When I initially wrote this note, I was fooled into believing I could load meta-llama/Llama-2-70b-chat-hf on a single A100. It was this tricky issue of the container that cached the download of the much smaller 7b model. 🤦

After setting the appropriate secrets for HuggingFace and Weights & Biases, You can run this code on Modal with the following command:

modal run big-inference-vllm.py

You need at least 4 A100 GPUs to serve Llama v2 70b.

What Happens With Smaller Models?

Even though distributed inference is interesting for big models that do not fit on a single GPU, interesting things happen when you serve smaller models this way. Below, I test throughput for Llama v2 7b on 1, 2, and 4 GPUs. The throughput is measured by passsing these 59 prompts to llm.generate. llm.generate is described in the vLLM documentation:

Call llm.generate to generate the outputs. It adds the input prompts to vLLM engine’s waiting queue and executes the vLLM engine to generate the outputs with high throughput.

Here are the results, averaged over 5 runs for each row:

avg tok/sec
model GPU num_gpus
Llama-2-70b-chat-hf NVIDIA A100-SXM4-40GB 4 380.9
Llama-2-7b-chat-hf NVIDIA A10 1 458.8
2 497.3
4 543.6
NVIDIA A100-SXM4-40GB 1 842.9
2 699.1
4 650.7

You can see all the individual runs here. In my experiments, the 70b model needed a minimum of 4 A100s to run, so that’s why there is only one row for that model (Modal only has instances with 1, 2, or 4 GPUs).


Do Not Compare To Latency Benchmark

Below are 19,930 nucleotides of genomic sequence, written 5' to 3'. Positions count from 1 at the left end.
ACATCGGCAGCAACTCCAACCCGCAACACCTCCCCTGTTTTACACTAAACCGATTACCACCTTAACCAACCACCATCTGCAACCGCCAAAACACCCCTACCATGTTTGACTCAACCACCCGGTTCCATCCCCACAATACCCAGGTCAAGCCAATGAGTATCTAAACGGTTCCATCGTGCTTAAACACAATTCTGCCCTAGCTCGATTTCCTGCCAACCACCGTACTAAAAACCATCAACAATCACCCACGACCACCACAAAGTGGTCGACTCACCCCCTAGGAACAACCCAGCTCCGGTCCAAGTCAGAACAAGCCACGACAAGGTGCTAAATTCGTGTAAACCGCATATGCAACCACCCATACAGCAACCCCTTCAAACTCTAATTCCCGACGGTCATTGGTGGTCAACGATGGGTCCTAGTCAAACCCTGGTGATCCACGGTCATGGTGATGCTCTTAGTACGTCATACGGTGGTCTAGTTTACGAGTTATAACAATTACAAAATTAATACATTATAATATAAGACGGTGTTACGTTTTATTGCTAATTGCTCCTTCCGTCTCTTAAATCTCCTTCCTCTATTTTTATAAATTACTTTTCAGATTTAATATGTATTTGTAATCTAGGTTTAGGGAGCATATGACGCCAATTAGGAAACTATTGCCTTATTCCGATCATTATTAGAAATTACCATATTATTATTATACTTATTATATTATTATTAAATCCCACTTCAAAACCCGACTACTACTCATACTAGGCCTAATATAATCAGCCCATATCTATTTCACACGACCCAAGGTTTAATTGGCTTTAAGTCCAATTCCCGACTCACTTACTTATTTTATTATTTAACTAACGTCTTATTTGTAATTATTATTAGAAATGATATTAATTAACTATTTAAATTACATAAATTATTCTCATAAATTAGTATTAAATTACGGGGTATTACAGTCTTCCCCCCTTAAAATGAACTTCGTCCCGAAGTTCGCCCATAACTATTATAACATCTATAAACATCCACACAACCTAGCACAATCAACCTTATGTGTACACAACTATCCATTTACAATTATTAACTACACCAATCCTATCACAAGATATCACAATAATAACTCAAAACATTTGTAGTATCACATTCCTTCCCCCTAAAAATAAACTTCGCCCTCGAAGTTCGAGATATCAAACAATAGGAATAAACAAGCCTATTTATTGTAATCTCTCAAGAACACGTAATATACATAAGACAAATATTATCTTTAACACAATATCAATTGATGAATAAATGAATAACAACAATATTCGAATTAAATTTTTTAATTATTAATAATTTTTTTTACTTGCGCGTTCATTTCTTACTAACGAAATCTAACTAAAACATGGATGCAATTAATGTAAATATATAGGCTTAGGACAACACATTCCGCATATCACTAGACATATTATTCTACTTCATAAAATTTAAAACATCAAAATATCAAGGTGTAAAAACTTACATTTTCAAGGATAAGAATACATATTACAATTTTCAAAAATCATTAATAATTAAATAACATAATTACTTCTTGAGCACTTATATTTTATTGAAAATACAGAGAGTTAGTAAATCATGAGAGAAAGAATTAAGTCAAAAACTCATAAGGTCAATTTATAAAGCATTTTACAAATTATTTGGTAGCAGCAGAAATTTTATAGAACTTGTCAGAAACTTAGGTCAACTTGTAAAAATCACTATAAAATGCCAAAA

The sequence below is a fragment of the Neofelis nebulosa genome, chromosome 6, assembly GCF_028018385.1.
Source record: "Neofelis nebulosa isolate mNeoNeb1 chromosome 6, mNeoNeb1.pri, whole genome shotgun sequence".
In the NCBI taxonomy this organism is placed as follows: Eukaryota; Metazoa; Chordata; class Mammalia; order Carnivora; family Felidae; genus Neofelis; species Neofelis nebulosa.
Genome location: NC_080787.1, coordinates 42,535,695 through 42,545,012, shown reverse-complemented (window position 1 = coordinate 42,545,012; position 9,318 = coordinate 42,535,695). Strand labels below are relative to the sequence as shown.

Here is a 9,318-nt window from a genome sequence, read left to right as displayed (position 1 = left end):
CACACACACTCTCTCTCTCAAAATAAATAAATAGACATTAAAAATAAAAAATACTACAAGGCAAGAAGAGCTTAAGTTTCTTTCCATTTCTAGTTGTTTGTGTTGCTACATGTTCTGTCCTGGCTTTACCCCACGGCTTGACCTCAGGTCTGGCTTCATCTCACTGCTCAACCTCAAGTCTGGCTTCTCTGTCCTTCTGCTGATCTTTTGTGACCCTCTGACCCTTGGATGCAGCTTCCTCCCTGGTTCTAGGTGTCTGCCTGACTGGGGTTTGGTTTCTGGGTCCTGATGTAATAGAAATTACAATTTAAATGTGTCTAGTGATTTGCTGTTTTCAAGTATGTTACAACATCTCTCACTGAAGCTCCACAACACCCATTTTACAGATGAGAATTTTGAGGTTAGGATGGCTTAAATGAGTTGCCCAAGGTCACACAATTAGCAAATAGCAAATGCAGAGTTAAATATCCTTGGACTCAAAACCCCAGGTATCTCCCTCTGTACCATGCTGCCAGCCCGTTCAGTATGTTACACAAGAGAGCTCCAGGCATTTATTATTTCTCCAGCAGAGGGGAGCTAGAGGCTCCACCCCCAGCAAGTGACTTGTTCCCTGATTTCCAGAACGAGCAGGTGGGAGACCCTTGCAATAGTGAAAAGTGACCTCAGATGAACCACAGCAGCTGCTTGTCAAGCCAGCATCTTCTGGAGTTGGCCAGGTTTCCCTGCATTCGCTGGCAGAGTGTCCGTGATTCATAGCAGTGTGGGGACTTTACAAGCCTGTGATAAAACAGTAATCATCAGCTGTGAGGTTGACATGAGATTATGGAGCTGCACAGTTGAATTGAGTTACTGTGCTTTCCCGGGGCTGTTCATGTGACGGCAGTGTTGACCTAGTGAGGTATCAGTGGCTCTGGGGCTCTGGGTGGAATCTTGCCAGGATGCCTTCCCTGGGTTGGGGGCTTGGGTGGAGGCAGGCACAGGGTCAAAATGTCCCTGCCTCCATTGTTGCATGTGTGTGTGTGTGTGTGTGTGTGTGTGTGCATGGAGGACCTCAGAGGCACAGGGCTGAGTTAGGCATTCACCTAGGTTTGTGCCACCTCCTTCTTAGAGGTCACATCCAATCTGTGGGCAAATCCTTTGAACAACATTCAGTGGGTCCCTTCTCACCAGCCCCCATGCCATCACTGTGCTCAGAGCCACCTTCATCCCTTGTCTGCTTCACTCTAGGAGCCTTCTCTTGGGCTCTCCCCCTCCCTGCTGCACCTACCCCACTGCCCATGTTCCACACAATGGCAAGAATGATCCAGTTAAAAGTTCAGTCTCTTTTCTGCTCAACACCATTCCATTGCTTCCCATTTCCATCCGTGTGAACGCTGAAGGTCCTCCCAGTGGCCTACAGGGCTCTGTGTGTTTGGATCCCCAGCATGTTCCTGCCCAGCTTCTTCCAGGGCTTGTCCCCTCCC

The tok/sec number you see here is VERY different than the latency benchmark shown on this note. This particular benchmark maximizes throughput by running multiple requests in parallel. The previous latency benchmark measures the time it takes to process a single request.


  • A100s are much faster than A10s, but A10s are significantly cheaper.1
  • On A10s, scaling up to more GPUs increases throughput at first, but then seems to diminish. It appears like there is a Goldilocks zone in terms of the right number of GPUs to maximize throughput. I did not explore this in detail, as Modal only has instances with specific numbers of GPUs.2
  • The much larger Llama v2 70b model is only ~2x slower than its 7b counterpart.

Aside: Pipeline Parallelism

In theory, Pipeline Parallelism (“PP”) is slower than Tensor Parallelism, but tools for PP are compatible with a wider range of models from the HuggingFace Hub. By default, HuggingFace accelerate will automatically split the model across multiple GPUs when you pass device_map="auto". (Accelerate offers other kinds of parallelism as well, like integrations with DeepSpeed).

This blog post and these docs are an excellent place to start. I will explore this and other kinds of parallelism in future notes.


  1. As of 8/6/2023 2 A10s costs .000612 / sec on Modal, whereas 1 A100 40GB will cost 0.001036 / sec. See this pricing chart↩︎

  2. For A10 and A100s you can only get up to 4 GPUs. Furthermore, I ran into an issue with vLLM and llama 70b, where it doesn’t like an odd number of GPUs.↩︎